Roz Chast’s illustrated memoir about taking care of elderly parents received critical praise upon its release and was nominated for a National Book Award. Now it’s finding a place on many best-of-the-year lists.
Chast’s book “Can’t We Talk About Something More Pleasant?” was released this past May. Upon its publication, many critics were impressed by it, with Publishers Weekly, Kirkus Reviews, and Library Journal all giving it starred reviews. “Poignant and funny,” PW wrote. “She brings her parents and herself to life in the form of her characteristic scratchy-lined, emotionally expressive characters, making the story both more personal and universal. Despite the subject matter, the book is frequently hilarious… this is a cartoon memoir to laugh and cry, and heal, with – Roz Chast’s masterpiece.”
Michiko Kakutani of the New York Times also received it positively, writing that the author “[writes] with a new depth and amplitude of emotion… by turns grim and absurd, deeply poignant and laugh-out-loud funny… Ms. Chast reminds us how deftly the graphic novel can capture ordinary crises in ordinary American lives, how a mixture of cartoons and photographs and text can create a family portrait with all the intimacy and emotional power of a conventional prose memoir.”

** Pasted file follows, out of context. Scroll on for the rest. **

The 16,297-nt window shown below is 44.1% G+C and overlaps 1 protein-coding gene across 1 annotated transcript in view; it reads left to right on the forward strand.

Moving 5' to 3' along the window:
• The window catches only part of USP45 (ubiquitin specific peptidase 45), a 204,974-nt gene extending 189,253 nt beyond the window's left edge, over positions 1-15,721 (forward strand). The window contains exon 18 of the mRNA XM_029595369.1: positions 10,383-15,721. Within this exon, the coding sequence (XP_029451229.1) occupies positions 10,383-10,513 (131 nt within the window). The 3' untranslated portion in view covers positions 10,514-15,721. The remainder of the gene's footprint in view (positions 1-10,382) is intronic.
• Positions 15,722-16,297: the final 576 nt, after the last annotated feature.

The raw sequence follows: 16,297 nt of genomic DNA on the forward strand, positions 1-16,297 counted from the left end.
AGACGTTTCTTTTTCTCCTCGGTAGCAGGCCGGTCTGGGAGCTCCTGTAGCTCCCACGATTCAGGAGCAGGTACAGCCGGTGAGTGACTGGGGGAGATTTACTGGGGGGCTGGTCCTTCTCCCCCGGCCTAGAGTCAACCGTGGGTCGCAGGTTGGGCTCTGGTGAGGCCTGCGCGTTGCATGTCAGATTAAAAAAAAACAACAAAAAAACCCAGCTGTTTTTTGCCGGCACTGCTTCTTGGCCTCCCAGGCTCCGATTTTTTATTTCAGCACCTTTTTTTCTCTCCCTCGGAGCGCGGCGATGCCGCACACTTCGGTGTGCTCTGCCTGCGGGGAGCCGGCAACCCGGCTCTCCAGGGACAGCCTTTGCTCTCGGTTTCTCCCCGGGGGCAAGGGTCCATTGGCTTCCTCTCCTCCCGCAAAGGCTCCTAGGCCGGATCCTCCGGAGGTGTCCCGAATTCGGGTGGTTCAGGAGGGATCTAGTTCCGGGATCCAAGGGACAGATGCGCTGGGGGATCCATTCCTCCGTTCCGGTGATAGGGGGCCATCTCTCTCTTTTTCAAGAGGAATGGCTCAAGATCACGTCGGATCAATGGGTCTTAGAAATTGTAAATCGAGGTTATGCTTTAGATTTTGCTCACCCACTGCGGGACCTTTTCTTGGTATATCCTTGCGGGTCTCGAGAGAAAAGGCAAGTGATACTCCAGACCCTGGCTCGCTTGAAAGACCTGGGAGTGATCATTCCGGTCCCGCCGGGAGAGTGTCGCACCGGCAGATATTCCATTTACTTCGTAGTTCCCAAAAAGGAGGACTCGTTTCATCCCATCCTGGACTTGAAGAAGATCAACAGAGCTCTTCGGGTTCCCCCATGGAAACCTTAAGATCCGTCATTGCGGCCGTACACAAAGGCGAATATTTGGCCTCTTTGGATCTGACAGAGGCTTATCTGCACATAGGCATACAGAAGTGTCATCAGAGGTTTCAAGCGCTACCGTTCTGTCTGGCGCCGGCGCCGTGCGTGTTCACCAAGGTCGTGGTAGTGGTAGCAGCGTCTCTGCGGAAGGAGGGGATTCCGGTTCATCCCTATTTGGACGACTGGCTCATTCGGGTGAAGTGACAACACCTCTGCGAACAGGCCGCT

“Pleasant” was then nominated for a National Book Award in the nonfiction category this year. According to the NBA, Chast is the first cartoonist to be selected for an adult category (graphic novels had been nominated in the young people’s literature category before).
And now “Pleasant” is being brought up again as reviewers compile their best-of-the-year lists. NPR critic Maureen Corrigan chose it for her list, writing that the book is “the most profound meditation yet written on the trials of caring for aging parents… Chast's memoir is a masterpiece… Brava!” The New York Times also chose “Pleasant” for its best-of list, with the books section editors writing that the work is “devastating and sublime… No one has perfect parents, and no one can write a perfect book about them. But Chast has come close.” And Entertainment Weekly also selected “Pleasant” for its list of best 2014 nonfiction titles. “You wouldn't expect a book about dealing with elderly parents to be hysterically funny, but this one… certainly is,” EW critic Tina Jordan wrote.